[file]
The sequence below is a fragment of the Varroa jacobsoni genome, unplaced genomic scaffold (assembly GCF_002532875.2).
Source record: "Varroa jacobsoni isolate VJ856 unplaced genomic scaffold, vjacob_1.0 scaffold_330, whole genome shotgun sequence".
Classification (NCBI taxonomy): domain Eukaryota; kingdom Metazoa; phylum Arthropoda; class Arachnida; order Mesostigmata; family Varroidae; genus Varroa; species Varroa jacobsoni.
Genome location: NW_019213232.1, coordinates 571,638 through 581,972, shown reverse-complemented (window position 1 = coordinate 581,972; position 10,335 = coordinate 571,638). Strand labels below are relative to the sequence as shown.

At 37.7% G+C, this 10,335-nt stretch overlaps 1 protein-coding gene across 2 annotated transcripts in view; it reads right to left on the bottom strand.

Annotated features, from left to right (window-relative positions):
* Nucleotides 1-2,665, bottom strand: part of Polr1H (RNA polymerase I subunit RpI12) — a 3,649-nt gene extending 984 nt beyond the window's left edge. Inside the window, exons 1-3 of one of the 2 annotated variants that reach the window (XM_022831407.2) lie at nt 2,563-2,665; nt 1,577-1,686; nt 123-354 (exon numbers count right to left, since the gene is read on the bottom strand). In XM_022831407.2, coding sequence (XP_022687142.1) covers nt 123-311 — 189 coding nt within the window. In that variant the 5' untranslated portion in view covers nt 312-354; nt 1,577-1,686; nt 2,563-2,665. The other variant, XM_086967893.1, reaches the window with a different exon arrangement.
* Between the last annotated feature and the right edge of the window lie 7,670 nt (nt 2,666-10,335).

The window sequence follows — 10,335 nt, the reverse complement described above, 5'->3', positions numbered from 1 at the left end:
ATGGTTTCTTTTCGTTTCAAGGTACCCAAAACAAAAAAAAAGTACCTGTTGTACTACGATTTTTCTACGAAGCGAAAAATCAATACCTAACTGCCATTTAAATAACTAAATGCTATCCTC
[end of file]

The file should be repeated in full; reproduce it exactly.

The sequence below is a fragment of the Varroa jacobsoni genome, unplaced genomic scaffold (assembly GCF_002532875.2).
Source record: "Varroa jacobsoni isolate VJ856 unplaced genomic scaffold, vjacob_1.0 scaffold_330, whole genome shotgun sequence".
Classification (NCBI taxonomy): domain Eukaryota; kingdom Metazoa; phylum Arthropoda; class Arachnida; order Mesostigmata; family Varroidae; genus Varroa; species Varroa jacobsoni.
Genome location: NW_019213232.1, coordinates 571,638 through 581,972, shown reverse-complemented (window position 1 = coordinate 581,972; position 10,335 = coordinate 571,638). Strand labels below are relative to the sequence as shown.

At 37.7% G+C, this 10,335-nt stretch overlaps 1 protein-coding gene across 2 annotated transcripts in view; it reads right to left on the bottom strand.

Annotated features, from left to right (window-relative positions):
* Nucleotides 1-2,665, bottom strand: part of Polr1H (RNA polymerase I subunit RpI12) — a 3,649-nt gene extending 984 nt beyond the window's left edge. Inside the window, exons 1-3 of one of the 2 annotated variants that reach the window (XM_022831407.2) lie at nt 2,563-2,665; nt 1,577-1,686; nt 123-354 (exon numbers count right to left, since the gene is read on the bottom strand). In XM_022831407.2, coding sequence (XP_022687142.1) covers nt 123-311 — 189 coding nt within the window. In that variant the 5' untranslated portion in view covers nt 312-354; nt 1,577-1,686; nt 2,563-2,665. The other variant, XM_086967893.1, reaches the window with a different exon arrangement.
* Between the last annotated feature and the right edge of the window lie 7,670 nt (nt 2,666-10,335).

The window sequence follows — 10,335 nt, the reverse complement described above, 5'->3', positions numbered from 1 at the left end:
ATGGTTTCTTTTCGTTTCAAGGTACCCAAAACAAAAAAAAAGTACCTGTTGTACTACGATTTTTCTACGAAGCGAAAAATCAATACCTAACTGCCATTTAAATAACTAAATGCTATCCTC